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What Happens To Your Home When You Die?

Amy Peters
06 April 2022 14 min read

There are lots of assumptions about what happens to your house or the family home after you die but without the correct planning in place, it may not be as straightforward as you might think. So what do you need to keep in mind and how can you ensure the correct people benefit from your property?

There are a few things you may wish to think about.

Is there an outstanding mortgage?

Unless insurance is in place to pay off a mortgage in full when someone dies, the monthly payment will still need to be paid. If the remaining mortgage is small, the beneficiary may be able to take on that debt. But, if there is a large mortgage outstanding, and the beneficiary cannot afford the repayments, the lender is likely to require that the home is sold. If you need some guidance on life insurance or other financial aspects, get in touch as we work with some great financial coaches who can provide guidance.

Whether the deceased owned the legal title to the property

When someone owns a property, the legal title – registered with the Land Registry – will clearly show their name as the owner. If the property is not registered correctly, an investigation will have to take place to prove how the title passed to the deceased before it can be given to the intended beneficiary. Where property has been owned for a number of years, it may not have been registered when it was purchased and this can cause significant delays when probate is required. If you’re not sure where you stand, get in touch and we can complete a free Land Registry check for you.

How the property was owned

In England and Wales, when a property is co-owned (e.g. by a husband and wife), the way it is registered will impact what happens to it when one owner dies.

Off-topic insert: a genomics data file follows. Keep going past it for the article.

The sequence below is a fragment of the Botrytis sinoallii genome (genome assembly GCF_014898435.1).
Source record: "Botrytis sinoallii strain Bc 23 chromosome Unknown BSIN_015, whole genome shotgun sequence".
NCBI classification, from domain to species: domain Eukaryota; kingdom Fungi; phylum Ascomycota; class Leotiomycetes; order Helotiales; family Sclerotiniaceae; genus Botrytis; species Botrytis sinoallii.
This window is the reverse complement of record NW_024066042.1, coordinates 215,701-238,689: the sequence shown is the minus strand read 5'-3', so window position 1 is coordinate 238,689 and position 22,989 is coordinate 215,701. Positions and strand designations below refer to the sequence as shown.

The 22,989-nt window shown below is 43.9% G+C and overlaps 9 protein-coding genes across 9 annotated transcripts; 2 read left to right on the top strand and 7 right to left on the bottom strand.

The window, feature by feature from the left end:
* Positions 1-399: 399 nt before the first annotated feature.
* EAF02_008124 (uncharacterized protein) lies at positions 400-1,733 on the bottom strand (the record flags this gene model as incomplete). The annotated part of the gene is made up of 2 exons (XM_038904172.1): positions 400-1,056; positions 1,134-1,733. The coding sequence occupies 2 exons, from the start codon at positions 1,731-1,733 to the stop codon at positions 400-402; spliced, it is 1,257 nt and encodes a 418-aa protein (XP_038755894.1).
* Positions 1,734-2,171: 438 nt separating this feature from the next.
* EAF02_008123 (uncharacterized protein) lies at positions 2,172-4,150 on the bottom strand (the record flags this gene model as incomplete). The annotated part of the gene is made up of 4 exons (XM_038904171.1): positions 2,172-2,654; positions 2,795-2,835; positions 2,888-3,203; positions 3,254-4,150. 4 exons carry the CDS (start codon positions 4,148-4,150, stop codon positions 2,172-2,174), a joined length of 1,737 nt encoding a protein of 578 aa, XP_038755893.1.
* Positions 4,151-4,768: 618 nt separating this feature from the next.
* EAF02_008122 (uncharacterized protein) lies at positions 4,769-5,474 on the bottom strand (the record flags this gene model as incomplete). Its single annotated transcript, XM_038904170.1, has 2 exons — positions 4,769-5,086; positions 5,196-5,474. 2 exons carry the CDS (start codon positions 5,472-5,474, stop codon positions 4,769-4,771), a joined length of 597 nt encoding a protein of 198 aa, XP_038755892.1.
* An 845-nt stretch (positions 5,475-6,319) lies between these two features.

There are two ways to own a property with someone else:

As joint tenants: This means both (or all) owners own 100% of the property. So, when someone dies their name is removed from the title and the home automatically belongs to the surviving co-owner(s). The home can only pass to that co-owner and to no one else.

As tenants in common: This means each owner owns shares in the property. These shares can be for the same, or different amounts. When someone dies, that person’s share can be left to someone other than the co-owner.

Is the property freehold or leasehold?

If a home is a leasehold, there will be an agreement from the freeholder (sometimes called the landlord) to use it for a set number of years. With a leasehold, there might be conditions on who can own or occupy the property, and this can prove problematic when leaving it in a Will.

If the property is freehold, things are more straightforward. The property and the land it is built on are owned outright and can be passed on however the deceased wished (as long as they are the sole owner).

Is there a Will in place?

If someone dies without leaving a Will, the state shall decide how your estate is distributed and this may not reflect what you wanted to happen. The best way to make sure your house goes to those you want it to, is to write a Will.

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